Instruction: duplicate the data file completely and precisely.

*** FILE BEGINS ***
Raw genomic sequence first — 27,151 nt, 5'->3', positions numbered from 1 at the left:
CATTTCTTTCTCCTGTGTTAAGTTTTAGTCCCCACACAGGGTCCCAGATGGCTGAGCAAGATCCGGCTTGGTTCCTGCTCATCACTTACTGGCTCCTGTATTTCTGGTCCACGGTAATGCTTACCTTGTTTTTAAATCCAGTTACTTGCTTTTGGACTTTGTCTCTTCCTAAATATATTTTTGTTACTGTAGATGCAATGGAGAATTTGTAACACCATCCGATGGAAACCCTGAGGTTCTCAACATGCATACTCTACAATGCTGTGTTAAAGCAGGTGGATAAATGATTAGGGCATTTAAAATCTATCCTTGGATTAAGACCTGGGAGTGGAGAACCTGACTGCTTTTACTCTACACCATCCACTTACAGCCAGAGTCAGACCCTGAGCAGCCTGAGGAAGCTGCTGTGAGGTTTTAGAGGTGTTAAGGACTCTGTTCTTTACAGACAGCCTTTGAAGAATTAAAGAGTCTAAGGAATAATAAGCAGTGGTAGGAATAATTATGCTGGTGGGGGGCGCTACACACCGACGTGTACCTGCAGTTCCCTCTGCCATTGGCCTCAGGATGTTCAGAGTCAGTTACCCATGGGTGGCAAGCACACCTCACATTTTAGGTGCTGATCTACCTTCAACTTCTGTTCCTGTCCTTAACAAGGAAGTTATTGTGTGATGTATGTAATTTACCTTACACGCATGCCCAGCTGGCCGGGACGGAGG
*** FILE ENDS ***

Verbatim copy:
Raw genomic sequence first — 27,151 nt, 5'->3', positions numbered from 1 at the left:
CATTTCTTTCTCCTGTGTTAAGTTTTAGTCCCCACACAGGGTCCCAGATGGCTGAGCAAGATCCGGCTTGGTTCCTGCTCATCACTTACTGGCTCCTGTATTTCTGGTCCACGGTAATGCTTACCTTGTTTTTAAATCCAGTTACTTGCTTTTGGACTTTGTCTCTTCCTAAATATATTTTTGTTACTGTAGATGCAATGGAGAATTTGTAACACCATCCGATGGAAACCCTGAGGTTCTCAACATGCATACTCTACAATGCTGTGTTAAAGCAGGTGGATAAATGATTAGGGCATTTAAAATCTATCCTTGGATTAAGACCTGGGAGTGGAGAACCTGACTGCTTTTACTCTACACCATCCACTTACAGCCAGAGTCAGACCCTGAGCAGCCTGAGGAAGCTGCTGTGAGGTTTTAGAGGTGTTAAGGACTCTGTTCTTTACAGACAGCCTTTGAAGAATTAAAGAGTCTAAGGAATAATAAGCAGTGGTAGGAATAATTATGCTGGTGGGGGGCGCTACACACCGACGTGTACCTGCAGTTCCCTCTGCCATTGGCCTCAGGATGTTCAGAGTCAGTTACCCATGGGTGGCAAGCACACCTCACATTTTAGGTGCTGATCTACCTTCAACTTCTGTTCCTGTCCTTAACAAGGAAGTTATTGTGTGATGTATGTAATTTACCTTACACGCATGCCCAGCTGGCCGGGACGGAGG